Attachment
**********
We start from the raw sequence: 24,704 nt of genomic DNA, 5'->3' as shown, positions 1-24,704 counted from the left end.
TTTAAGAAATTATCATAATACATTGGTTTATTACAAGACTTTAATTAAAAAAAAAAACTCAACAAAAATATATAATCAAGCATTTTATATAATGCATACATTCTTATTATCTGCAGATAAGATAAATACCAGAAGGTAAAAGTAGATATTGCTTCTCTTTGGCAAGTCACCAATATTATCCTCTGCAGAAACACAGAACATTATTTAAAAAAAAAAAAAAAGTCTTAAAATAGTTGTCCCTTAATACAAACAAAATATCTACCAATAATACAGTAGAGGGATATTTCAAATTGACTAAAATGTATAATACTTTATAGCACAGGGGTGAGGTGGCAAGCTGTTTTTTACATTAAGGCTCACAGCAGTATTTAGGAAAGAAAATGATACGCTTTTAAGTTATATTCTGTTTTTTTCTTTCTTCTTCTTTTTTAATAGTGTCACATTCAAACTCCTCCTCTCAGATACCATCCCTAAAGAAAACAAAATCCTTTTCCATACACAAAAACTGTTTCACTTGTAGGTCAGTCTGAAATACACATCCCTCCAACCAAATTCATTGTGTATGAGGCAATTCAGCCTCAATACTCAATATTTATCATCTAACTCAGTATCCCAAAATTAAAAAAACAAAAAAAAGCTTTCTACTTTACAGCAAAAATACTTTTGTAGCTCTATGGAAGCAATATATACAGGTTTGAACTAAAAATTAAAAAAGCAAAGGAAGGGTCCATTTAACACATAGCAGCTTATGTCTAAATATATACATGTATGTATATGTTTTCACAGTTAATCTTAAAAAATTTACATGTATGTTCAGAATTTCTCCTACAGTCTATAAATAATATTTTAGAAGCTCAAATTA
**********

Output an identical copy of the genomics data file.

We start from the raw sequence: 24,704 nt of genomic DNA, 5'->3' as shown, positions 1-24,704 counted from the left end.
TTTAAGAAATTATCATAATACATTGGTTTATTACAAGACTTTAATTAAAAAAAAAAACTCAACAAAAATATATAATCAAGCATTTTATATAATGCATACATTCTTATTATCTGCAGATAAGATAAATACCAGAAGGTAAAAGTAGATATTGCTTCTCTTTGGCAAGTCACCAATATTATCCTCTGCAGAAACACAGAACATTATTTAAAAAAAAAAAAAAAGTCTTAAAATAGTTGTCCCTTAATACAAACAAAATATCTACCAATAATACAGTAGAGGGATATTTCAAATTGACTAAAATGTATAATACTTTATAGCACAGGGGTGAGGTGGCAAGCTGTTTTTTACATTAAGGCTCACAGCAGTATTTAGGAAAGAAAATGATACGCTTTTAAGTTATATTCTGTTTTTTTCTTTCTTCTTCTTTTTTAATAGTGTCACATTCAAACTCCTCCTCTCAGATACCATCCCTAAAGAAAACAAAATCCTTTTCCATACACAAAAACTGTTTCACTTGTAGGTCAGTCTGAAATACACATCCCTCCAACCAAATTCATTGTGTATGAGGCAATTCAGCCTCAATACTCAATATTTATCATCTAACTCAGTATCCCAAAATTAAAAAAACAAAAAAAAGCTTTCTACTTTACAGCAAAAATACTTTTGTAGCTCTATGGAAGCAATATATACAGGTTTGAACTAAAAATTAAAAAAGCAAAGGAAGGGTCCATTTAACACATAGCAGCTTATGTCTAAATATATACATGTATGTATATGTTTTCACAGTTAATCTTAAAAAATTTACATGTATGTTCAGAATTTCTCCTACAGTCTATAAATAATATTTTAGAAGCTCAAATTA